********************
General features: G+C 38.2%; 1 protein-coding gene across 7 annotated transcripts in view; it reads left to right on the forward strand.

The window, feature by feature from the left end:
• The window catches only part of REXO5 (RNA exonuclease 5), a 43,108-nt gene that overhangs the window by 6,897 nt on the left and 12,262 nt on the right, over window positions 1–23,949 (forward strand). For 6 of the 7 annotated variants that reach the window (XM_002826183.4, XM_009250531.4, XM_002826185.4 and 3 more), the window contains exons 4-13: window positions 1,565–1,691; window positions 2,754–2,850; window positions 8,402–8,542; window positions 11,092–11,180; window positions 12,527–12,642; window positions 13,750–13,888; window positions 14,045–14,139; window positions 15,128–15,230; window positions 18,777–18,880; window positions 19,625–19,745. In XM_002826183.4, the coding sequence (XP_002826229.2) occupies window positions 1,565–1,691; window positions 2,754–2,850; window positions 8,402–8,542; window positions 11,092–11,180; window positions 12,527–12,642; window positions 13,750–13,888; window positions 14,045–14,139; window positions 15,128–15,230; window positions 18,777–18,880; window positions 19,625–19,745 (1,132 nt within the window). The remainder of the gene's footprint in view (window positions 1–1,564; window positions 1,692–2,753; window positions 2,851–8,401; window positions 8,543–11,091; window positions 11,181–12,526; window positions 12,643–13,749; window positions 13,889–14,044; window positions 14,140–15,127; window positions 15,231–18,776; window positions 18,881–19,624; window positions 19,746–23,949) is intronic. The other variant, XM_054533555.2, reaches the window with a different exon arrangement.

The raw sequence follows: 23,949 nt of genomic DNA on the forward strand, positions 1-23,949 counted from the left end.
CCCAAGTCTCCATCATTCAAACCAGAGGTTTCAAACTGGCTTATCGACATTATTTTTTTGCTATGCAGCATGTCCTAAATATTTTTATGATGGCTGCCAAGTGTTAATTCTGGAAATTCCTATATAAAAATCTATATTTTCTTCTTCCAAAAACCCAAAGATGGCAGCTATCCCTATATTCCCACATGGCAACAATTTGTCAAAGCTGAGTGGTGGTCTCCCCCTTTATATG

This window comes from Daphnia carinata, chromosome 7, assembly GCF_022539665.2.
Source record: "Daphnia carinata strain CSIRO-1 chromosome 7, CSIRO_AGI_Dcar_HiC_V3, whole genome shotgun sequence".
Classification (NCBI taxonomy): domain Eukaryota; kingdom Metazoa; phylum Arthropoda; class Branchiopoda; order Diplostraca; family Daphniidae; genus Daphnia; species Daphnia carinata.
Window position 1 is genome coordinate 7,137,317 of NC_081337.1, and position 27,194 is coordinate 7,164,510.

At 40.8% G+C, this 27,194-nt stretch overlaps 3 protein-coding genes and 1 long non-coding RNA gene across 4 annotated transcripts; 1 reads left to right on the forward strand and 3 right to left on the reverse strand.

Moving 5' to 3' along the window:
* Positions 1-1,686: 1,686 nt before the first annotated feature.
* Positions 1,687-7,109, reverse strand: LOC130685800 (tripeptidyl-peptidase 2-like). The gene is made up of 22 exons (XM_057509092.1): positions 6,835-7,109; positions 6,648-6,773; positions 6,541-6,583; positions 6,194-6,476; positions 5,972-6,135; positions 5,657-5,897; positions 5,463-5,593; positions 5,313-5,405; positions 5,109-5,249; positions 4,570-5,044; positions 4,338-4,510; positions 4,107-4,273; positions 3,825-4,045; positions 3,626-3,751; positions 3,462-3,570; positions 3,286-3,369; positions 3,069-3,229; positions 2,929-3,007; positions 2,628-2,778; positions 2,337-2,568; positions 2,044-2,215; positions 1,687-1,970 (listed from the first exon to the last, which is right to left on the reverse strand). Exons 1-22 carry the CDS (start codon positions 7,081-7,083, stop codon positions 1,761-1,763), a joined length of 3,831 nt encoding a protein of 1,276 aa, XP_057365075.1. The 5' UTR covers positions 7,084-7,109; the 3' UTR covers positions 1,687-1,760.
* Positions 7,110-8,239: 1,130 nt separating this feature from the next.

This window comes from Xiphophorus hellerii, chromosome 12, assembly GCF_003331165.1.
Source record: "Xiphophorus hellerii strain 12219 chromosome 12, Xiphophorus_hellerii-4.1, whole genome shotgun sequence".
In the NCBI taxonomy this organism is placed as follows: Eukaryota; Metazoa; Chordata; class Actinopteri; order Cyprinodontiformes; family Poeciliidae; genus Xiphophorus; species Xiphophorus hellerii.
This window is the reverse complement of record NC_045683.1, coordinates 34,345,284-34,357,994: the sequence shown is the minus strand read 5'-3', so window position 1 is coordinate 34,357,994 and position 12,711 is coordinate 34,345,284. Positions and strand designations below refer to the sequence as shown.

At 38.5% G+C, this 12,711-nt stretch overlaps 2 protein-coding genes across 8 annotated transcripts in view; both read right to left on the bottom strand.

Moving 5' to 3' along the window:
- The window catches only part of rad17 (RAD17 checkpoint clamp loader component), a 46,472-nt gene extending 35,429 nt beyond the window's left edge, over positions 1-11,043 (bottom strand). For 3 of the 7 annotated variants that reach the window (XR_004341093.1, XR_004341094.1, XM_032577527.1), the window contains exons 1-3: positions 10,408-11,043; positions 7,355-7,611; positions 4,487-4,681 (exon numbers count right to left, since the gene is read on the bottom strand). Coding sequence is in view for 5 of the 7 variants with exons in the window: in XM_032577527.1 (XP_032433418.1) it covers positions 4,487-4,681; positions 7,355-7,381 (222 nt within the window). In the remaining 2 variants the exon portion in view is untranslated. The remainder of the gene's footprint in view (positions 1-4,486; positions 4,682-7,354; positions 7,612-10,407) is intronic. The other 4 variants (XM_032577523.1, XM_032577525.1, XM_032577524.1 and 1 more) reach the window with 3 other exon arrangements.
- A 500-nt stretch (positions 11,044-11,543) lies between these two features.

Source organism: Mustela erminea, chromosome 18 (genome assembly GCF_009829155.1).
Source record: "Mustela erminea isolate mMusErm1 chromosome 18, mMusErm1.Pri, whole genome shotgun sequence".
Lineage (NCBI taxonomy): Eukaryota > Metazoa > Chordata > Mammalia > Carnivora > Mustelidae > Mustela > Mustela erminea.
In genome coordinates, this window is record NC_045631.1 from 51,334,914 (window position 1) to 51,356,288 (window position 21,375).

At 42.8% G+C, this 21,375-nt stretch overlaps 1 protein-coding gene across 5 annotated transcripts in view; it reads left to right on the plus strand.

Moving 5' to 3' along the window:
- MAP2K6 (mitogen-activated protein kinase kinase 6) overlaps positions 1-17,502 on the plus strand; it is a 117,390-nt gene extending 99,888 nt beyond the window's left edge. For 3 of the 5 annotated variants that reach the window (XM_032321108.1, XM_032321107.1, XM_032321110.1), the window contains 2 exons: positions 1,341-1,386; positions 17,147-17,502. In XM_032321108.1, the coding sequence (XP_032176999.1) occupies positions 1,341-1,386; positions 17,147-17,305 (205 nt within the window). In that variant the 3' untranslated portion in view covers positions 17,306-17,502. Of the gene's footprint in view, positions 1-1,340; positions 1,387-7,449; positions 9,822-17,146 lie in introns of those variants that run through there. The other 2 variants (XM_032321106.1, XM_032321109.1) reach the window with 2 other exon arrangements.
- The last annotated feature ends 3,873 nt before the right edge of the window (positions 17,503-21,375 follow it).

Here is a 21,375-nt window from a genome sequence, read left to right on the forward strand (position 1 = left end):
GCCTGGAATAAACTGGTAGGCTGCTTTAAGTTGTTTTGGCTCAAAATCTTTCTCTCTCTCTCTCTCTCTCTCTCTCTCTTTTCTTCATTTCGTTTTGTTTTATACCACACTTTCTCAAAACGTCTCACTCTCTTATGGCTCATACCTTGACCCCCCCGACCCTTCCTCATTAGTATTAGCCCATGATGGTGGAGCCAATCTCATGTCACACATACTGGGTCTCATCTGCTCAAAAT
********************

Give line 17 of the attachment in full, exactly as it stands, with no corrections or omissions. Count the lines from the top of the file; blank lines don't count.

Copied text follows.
In the NCBI taxonomy this organism is placed as follows: Eukaryota; Metazoa; Chordata; class Actinopteri; order Cyprinodontiformes; family Poeciliidae; genus Xiphophorus; species Xiphophorus hellerii.